Growing up in the greater Buffalo region, hundreds of thousands of children have aspired to don the uniforms of their hometown and represent their city on the field or on the ice. As children grow, that dream shifts, and former street hockey stars become armchair coaches and general managers. For Queen City native Nathan Oliver, the latter has become a reality, and on May 11, he took the reigns of the crowned monarchs, the Buffalo Beauts.
Oliver garnered the offer from last season’s GM, Mandy Cronin. Cronin learned of a position opening up in her own home region, and it was an offer she couldn’t refuse. She reached out to Oliver, who cautiously considered the idea. “It was very unexpected…She told me I was the league’s top candidate for the GM position in Buffalo; I was excited – nervous! It totally caught me off guard. But I would say it made sense when I looked at how this past season went for me.
“The Wednesday after she called me, I had a conference call with Dani Rylan and Shelly Picard, and it was kind of like things were already underway. We talked about how things were gearing up for Buffalo in season six, and they felt very comfortable having me at the helm and it kind of just went from there.”
“It’s very surreal…there are a number of different ways I can describe it. There’s the dream come true’ aspect of it, to be able to run your own Buffalo sports team…there are a lot of different emotions to it, but the bottom line is that I’m happy, and when you feel that happiness, you should follow it and let it blossom into what it is.”
The tenured reporter and community outreach coordinator says there is a lot of work to be done, but is taking things day-by-day. One of his proudest achievements was being a part of the staff that created a very positive culture in the Beauts organization last season, and he wants to see that carried through his new position. When asked about his first steps, he shared his thoughts on this. “It is really important for me that we create a positive environment around the Beauts…for most of us, we have regular jobs outside of [hockey]. I want to provide an environment that helps the players grow as a person, in addition to improving as a player.”
That positivity has been the engine driving the offseason, and Oliver said he saw it firsthand when he was named GM. “The outpouring of support that I have received – the congratulations have been overwhelming. It makes it feel like has come full circle. The support from the players has been tremendous – the calls and the texts – everyone saying how glad they are for me, and that I’m in this role now. That means the world to me.”
The wheels are already turning in the Nathan Oliver era. Last week he signed his first player, defender Dominique Kremer. Kremer comes to the shores of Lake Erie from the Swedish league, a strong first move for the first-year GM. Oliver is also gathering insight from veteran players in regard to players they’ve played against and believe would be a good fit for Buffalo. Things are coming together nicely for the team, and Oliver says that they are reaching toward those goals already. “We’re going to be tough to beat in our own zone, especially when you look at a premier goalie like Carly Jackson…Then we have [Lisa] Chesson coming back, we have [MJ] Pelletier, we have Kremer, and there are going to be a few others(!) Each one that I’ve named is a number one defender for most clubs, and we’ve got three of them. We’re going to be very tough to score against.”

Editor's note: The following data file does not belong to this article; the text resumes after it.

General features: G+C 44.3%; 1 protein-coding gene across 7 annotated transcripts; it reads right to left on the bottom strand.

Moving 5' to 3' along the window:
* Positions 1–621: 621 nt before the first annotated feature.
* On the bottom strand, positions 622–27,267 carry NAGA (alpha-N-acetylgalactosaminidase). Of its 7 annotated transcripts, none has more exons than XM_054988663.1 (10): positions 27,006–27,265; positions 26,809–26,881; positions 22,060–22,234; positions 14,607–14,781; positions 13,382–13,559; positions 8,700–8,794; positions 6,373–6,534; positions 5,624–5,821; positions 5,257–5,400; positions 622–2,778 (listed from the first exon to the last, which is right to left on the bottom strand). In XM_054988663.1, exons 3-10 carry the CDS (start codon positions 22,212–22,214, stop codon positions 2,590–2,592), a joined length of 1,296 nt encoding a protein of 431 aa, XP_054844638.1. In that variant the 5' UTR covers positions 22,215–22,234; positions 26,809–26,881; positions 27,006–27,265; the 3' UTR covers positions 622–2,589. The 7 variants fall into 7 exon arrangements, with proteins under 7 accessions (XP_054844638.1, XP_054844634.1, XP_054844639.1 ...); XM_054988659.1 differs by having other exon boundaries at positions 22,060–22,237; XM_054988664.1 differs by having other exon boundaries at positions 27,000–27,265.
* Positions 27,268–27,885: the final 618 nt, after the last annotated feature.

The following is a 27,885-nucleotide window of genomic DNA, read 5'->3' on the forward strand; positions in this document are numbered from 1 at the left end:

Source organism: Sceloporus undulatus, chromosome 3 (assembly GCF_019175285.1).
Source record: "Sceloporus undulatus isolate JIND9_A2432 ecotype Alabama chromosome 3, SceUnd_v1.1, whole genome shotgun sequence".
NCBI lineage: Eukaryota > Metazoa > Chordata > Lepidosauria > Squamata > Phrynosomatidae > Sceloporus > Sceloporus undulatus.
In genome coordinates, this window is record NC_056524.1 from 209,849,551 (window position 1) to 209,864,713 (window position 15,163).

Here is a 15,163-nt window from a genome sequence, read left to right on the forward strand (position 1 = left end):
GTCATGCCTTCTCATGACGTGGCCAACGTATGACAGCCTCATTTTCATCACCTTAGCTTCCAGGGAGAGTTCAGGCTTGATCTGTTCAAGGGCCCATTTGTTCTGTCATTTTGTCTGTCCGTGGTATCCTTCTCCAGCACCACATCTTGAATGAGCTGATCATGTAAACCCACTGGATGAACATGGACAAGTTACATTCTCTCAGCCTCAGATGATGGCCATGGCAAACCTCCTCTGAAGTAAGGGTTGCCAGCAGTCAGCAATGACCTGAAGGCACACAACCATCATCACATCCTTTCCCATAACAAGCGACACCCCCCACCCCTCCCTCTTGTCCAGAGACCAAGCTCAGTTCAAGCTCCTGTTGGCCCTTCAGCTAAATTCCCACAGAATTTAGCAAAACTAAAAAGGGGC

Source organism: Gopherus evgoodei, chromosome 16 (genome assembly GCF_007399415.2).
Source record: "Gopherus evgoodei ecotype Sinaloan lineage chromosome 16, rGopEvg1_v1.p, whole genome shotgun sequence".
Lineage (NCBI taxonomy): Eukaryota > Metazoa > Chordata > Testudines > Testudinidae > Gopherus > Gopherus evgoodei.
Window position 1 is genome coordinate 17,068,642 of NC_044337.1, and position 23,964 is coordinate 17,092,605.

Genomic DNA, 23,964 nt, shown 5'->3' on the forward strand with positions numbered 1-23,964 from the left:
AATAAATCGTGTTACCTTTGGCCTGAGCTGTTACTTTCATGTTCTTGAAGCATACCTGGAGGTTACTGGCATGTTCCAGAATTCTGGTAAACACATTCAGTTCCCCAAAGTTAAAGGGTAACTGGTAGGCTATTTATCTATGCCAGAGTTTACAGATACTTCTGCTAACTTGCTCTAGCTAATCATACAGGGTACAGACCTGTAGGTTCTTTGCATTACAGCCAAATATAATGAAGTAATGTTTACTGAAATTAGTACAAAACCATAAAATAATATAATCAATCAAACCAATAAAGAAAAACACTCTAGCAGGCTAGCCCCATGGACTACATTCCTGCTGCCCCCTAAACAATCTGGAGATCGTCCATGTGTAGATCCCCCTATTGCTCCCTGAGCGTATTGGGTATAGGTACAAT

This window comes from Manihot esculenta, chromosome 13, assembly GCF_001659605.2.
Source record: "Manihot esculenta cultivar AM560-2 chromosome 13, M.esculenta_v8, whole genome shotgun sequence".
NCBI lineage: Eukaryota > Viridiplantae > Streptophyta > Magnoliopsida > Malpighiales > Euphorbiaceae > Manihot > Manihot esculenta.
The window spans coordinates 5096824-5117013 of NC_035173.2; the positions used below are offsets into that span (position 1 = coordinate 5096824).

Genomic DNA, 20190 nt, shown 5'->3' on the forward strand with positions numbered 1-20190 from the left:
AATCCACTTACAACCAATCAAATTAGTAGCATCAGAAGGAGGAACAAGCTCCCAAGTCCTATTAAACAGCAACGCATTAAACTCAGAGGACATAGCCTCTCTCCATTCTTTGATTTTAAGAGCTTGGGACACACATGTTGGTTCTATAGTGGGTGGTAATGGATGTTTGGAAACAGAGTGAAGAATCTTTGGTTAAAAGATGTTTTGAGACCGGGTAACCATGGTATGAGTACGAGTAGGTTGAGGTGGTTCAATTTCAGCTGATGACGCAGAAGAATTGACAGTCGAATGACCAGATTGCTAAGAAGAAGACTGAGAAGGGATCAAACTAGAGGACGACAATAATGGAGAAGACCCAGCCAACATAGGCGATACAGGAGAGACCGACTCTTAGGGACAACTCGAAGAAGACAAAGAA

Oliver thinks that the biggest challenge for his team is going to be remaining consistent. The Beauts struggled with consistency in the 2019-20 season; after coming hot out of the gate, the squad dropped off hard, frequently losing leads and losing 12 of their last 14 games. “We were a young team last season – Buie, Accursi, Neumann, Fujimagari, Stacey, and Delay were the only ones with professional experience. Now the bulk of our players have at least a year under their belts. Consistency can be achieved because of the growing pains we had last season and what we’ve done to correct them, having improvements to our overall talent, but improvements to our veteran play.”
After careful consideration, Oliver says his biggest challenge will be filling out the role players on the roster. “Salary cap amount has remained at $150,000, but minimum player salary has increased from $4,000 to $5,000, so you lose some money there that you had to work with. You’ve got to find the third line players that give you that secondary scoring, but are still responsible in their own zone, and you need to be mindful of the right picks for the extended roster. Maybe they don’t get into game action often, but they have to be ready to go. They have to be able to understand their role on the team, and be comfortable in that role, as well.”
Oliver will have perhaps the most interesting season as a Beauts GM in the organization’s history. For the first time, they will be competing regionally with top talent, and the Beauts saw a player who skated for them last year, Mikyla Grant-Mentis, head to Toronto. Oliver and his predecessor have certainly addressed some of the team’s weaknesses from the previous season, though, and if he can sign some scoring support, the Beauts will certainly be improved for season six.